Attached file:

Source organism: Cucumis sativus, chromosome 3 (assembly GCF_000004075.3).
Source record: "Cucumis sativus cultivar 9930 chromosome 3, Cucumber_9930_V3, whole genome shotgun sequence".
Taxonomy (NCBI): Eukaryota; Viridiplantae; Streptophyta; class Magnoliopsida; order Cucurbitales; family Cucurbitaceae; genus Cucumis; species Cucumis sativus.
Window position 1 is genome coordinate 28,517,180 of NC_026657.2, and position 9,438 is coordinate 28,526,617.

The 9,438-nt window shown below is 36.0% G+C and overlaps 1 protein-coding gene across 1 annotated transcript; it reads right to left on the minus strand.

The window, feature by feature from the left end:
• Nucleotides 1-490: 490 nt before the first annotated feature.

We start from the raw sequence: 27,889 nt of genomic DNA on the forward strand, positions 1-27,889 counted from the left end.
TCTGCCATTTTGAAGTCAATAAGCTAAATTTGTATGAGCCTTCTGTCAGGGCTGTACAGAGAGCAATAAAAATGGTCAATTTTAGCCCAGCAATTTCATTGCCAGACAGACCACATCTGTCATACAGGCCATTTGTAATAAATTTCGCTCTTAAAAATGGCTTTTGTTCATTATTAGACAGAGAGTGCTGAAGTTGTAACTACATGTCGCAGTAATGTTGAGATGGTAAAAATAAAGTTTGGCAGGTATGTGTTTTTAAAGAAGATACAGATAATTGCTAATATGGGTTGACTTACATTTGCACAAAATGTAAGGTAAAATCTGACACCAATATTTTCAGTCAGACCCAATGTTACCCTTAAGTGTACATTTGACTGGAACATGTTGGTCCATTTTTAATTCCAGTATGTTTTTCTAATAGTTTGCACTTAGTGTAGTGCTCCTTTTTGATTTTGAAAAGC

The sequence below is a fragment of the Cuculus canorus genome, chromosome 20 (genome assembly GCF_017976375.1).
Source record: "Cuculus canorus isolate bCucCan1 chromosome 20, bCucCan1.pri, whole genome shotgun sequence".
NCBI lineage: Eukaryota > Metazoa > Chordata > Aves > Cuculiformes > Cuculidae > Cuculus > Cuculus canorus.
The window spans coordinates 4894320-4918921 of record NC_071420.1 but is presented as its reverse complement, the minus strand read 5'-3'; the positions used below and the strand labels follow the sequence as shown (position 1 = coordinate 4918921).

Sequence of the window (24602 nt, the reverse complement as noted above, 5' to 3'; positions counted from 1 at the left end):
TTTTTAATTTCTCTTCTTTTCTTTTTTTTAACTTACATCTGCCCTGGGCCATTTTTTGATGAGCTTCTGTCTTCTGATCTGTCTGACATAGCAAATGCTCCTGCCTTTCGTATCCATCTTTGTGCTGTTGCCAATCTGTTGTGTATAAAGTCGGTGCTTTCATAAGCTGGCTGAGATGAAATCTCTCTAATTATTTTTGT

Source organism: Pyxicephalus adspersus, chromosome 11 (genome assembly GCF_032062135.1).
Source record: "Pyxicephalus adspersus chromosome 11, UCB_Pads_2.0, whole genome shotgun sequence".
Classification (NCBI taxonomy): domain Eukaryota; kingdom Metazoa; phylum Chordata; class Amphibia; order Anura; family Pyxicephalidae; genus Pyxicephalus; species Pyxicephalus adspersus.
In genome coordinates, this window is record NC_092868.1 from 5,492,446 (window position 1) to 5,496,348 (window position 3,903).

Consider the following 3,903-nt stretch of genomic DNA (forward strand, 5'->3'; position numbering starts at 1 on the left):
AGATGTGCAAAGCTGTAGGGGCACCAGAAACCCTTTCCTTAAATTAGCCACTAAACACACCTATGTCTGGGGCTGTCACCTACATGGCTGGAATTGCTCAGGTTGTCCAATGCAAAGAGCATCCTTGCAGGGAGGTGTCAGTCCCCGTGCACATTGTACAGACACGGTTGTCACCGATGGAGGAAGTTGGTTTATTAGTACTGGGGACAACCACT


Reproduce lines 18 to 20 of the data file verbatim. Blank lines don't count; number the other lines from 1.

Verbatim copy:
Classification (NCBI taxonomy): domain Eukaryota; kingdom Metazoa; phylum Chordata; class Amphibia; order Anura; family Pyxicephalidae; genus Pyxicephalus; species Pyxicephalus adspersus.
In genome coordinates, this window is record NC_092868.1 from 5,492,446 (window position 1) to 5,496,348 (window position 3,903).

Consider the following 3,903-nt stretch of genomic DNA (forward strand, 5'->3'; position numbering starts at 1 on the left):